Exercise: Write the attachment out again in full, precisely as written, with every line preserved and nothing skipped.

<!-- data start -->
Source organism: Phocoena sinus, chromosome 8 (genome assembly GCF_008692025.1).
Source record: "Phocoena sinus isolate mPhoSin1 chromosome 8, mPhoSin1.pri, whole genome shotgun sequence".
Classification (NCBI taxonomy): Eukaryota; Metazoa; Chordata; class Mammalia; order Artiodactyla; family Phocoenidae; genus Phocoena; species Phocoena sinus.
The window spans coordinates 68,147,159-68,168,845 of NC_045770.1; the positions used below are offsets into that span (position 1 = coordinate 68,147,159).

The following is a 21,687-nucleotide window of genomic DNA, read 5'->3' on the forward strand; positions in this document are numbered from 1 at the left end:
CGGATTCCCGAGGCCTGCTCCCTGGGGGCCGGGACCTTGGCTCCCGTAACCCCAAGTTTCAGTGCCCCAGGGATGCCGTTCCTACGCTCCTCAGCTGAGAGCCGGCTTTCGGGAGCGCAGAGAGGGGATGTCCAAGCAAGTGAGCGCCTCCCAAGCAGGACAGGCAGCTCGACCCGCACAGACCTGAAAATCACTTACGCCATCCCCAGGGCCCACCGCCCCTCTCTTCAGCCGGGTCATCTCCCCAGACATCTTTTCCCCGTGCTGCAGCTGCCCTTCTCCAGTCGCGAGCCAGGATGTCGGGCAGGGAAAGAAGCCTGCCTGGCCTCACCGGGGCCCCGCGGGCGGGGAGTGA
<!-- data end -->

Source organism: Phocoena sinus, chromosome 8 (genome assembly GCF_008692025.1).
Source record: "Phocoena sinus isolate mPhoSin1 chromosome 8, mPhoSin1.pri, whole genome shotgun sequence".
Classification (NCBI taxonomy): Eukaryota; Metazoa; Chordata; class Mammalia; order Artiodactyla; family Phocoenidae; genus Phocoena; species Phocoena sinus.
The window spans coordinates 68,147,159-68,168,845 of NC_045770.1; the positions used below are offsets into that span (position 1 = coordinate 68,147,159).

The following is a 21,687-nucleotide window of genomic DNA, read 5'->3' on the forward strand; positions in this document are numbered from 1 at the left end:
CGGATTCCCGAGGCCTGCTCCCTGGGGGCCGGGACCTTGGCTCCCGTAACCCCAAGTTTCAGTGCCCCAGGGATGCCGTTCCTACGCTCCTCAGCTGAGAGCCGGCTTTCGGGAGCGCAGAGAGGGGATGTCCAAGCAAGTGAGCGCCTCCCAAGCAGGACAGGCAGCTCGACCCGCACAGACCTGAAAATCACTTACGCCATCCCCAGGGCCCACCGCCCCTCTCTTCAGCCGGGTCATCTCCCCAGACATCTTTTCCCCGTGCTGCAGCTGCCCTTCTCCAGTCGCGAGCCAGGATGTCGGGCAGGGAAAGAAGCCTGCCTGGCCTCACCGGGGCCCCGCGGGCGGGGAGTGA